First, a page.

TMG Partners has won awards for many projects
including honors for “Best Mixed Use,”
“Best Office,” and “Best Historic Rehabilitation”.
Samsung Semiconductor's flashy new office campus in North San Jose may have soaked up the limelight lately. But it's hardly the only development that will soon be coming out of the ground for the South Korea-based high-tech juggernaut.
The Mountain View City Council last week gave the green light to TMG Partners' 385,000-square-foot campus at 625-685 Clyde Ave., which will be the new home for Samsung Information Systems America. SISA, which signed a lease agreement with TMG in September 2012, is an R&D subsidiary of Samsung Electronics Co. Ltd.
Ken Dupee, a partner with TMG, said the council approval essentially clears the developer to pull building permits following some final housekeeping items. Groundbreaking is tentatively slated for this summer with occupance by the end of 2014. Devcon Construction is the general contractor on the $100 million project, and Studios Architecture is doing the design.
"We can't wait," Dupee said.
The development will consist of two, six-story buildings along with two, six-story parking structures on the 8.9-acre site, which is currently occupied by four 1970s-era buildings totaling 117,918 square feet that will be torn down. The new office buildings will provide room for up to 1,200 workers.
The build-to-suit for Samsung is the first approved under a new Mountain View general plan that allows higher density office developments in targeted areas in return for meeting certain criteria. Those include providing meeting stringent sustainability goals and mitigating traffic impacts. Council members also asked for community benefits in return for approval.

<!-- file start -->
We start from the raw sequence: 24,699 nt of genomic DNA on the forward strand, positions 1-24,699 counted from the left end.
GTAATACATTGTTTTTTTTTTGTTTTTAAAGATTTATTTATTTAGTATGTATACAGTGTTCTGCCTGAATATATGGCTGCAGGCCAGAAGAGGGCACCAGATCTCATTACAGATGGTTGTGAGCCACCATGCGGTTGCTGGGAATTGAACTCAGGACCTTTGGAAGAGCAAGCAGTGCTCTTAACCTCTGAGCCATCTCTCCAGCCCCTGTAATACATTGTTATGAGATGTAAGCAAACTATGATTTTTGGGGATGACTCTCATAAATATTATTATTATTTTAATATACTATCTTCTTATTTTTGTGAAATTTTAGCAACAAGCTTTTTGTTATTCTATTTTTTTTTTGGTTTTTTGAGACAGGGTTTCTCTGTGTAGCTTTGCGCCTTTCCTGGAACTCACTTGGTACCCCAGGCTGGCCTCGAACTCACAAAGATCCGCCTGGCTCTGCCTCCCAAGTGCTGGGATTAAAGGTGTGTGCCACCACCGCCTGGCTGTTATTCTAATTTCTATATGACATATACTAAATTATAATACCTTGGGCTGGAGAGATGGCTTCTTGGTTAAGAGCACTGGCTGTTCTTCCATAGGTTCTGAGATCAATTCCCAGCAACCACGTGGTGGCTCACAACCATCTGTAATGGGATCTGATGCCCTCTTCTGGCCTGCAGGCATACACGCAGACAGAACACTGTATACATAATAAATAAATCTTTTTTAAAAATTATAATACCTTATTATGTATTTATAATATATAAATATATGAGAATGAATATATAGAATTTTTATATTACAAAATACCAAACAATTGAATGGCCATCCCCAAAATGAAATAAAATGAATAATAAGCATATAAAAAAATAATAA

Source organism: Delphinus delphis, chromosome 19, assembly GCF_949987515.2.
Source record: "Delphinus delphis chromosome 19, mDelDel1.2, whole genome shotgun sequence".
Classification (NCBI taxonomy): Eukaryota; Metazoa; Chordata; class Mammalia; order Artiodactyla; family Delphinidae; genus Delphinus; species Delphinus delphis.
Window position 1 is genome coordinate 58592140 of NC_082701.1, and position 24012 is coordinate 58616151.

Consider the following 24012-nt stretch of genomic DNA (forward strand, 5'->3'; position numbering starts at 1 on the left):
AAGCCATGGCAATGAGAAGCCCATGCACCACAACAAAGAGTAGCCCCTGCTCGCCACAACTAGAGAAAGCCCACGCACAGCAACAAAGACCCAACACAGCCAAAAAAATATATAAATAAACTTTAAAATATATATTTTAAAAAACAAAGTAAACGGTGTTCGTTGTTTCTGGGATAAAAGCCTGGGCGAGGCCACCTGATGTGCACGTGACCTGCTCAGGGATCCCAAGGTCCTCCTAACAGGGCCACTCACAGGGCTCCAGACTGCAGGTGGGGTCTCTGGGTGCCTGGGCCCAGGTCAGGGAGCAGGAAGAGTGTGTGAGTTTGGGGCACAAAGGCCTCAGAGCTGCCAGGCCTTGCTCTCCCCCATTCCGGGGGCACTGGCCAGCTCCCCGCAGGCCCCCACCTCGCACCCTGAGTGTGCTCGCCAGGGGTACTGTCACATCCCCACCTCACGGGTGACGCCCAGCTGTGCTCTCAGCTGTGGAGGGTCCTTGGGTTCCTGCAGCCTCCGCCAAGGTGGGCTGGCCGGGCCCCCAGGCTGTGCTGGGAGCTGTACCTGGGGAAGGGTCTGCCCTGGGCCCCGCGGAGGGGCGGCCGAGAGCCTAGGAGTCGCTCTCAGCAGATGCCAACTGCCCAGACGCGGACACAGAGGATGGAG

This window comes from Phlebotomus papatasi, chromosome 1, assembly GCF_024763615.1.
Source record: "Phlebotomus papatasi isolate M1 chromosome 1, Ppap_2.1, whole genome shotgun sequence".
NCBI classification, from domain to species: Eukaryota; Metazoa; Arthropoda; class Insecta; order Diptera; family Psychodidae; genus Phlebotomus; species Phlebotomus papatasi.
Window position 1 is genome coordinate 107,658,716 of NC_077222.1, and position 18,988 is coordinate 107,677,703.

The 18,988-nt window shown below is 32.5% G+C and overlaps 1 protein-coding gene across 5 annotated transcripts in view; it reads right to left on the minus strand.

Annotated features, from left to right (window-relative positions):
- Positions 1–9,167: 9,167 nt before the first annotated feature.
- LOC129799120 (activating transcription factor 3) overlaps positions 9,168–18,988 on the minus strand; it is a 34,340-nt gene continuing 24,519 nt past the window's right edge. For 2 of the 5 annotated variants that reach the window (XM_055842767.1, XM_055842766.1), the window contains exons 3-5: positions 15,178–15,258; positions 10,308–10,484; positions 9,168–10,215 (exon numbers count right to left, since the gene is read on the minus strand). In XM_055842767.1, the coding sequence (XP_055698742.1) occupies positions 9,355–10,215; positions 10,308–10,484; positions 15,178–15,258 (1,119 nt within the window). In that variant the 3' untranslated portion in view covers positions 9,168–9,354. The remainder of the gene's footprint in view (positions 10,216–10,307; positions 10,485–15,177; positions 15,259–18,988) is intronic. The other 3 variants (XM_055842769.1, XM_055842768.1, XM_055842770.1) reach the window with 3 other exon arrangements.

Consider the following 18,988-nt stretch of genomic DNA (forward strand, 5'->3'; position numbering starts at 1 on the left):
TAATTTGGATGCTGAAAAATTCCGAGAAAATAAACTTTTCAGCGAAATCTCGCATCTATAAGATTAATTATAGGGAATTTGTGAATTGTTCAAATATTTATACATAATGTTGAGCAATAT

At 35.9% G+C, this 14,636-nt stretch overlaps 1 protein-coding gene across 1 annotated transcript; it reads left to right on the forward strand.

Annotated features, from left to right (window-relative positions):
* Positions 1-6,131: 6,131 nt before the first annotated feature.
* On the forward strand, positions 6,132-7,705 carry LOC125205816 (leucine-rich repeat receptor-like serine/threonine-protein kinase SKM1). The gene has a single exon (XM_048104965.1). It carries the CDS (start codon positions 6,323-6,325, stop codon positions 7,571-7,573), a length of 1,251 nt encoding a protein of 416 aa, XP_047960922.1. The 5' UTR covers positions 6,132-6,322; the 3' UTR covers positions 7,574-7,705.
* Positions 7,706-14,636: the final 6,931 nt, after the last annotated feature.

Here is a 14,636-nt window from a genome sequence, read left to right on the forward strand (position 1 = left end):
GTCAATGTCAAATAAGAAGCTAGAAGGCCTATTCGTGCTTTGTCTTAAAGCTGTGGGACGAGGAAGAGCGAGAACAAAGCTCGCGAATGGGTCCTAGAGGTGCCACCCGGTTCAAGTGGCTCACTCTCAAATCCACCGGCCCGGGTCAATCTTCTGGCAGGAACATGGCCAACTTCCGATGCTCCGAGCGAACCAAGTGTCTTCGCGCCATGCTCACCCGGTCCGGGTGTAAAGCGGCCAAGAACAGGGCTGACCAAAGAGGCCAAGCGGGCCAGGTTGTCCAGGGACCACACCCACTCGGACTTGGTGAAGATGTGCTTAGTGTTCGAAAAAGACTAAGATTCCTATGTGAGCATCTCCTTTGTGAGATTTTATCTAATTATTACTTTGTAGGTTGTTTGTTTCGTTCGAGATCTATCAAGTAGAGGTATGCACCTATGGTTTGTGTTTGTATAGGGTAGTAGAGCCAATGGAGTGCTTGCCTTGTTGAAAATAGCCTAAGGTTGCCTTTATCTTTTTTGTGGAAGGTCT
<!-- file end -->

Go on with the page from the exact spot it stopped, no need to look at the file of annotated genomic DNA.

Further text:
While such agreements are not out of the ordinary, the TMG/Samsung project appears to go further than some. For example, TMG agreed to launch a "transportation management association," a nonprofit organization that would provide shuttle service for multiple companies in the area, not just Samsung. The idea is to provide a more efficient shuttle service than a patchwork of separate systems among different companies. The service could eventually be opened up to companies in the North Bayshore area, including Google. A city staff report pegs the startup cost at $250,000, with annual operational costs of $100,000.
"It will create order out of chaos," Dupee said. "In the current situation, we have a bunch of corporate citizens who operate their own corporate shuttles, but some aren't full."
On the green side, the project will aim for the equivalent of a Leadership in Environmental Engineering and Design, or LEED, Platinum rating. That's thanks to elements such as super-efficient HVAC, solar panels and shading devices.
"It will actually use less energy in the (much larger) new buildings than the existing buildings that are there," Dupee said.
Community benefits will include a big swath of open space, totaling 41 percent of the site area that will be publicly accessible. The shuttle system will also be open to public use.
The project is part of a high-profile and rapid expansion of Samsung's presence in the Valley. Aside from its NBBJ-designed San Jose campus, the company has also been busy establishing innovation centers in Menlo Park and Palo Alto.
"They view having a first-rate campus as an attractive tool for attracting and retaining talent," Dupee said of the Mountain View project.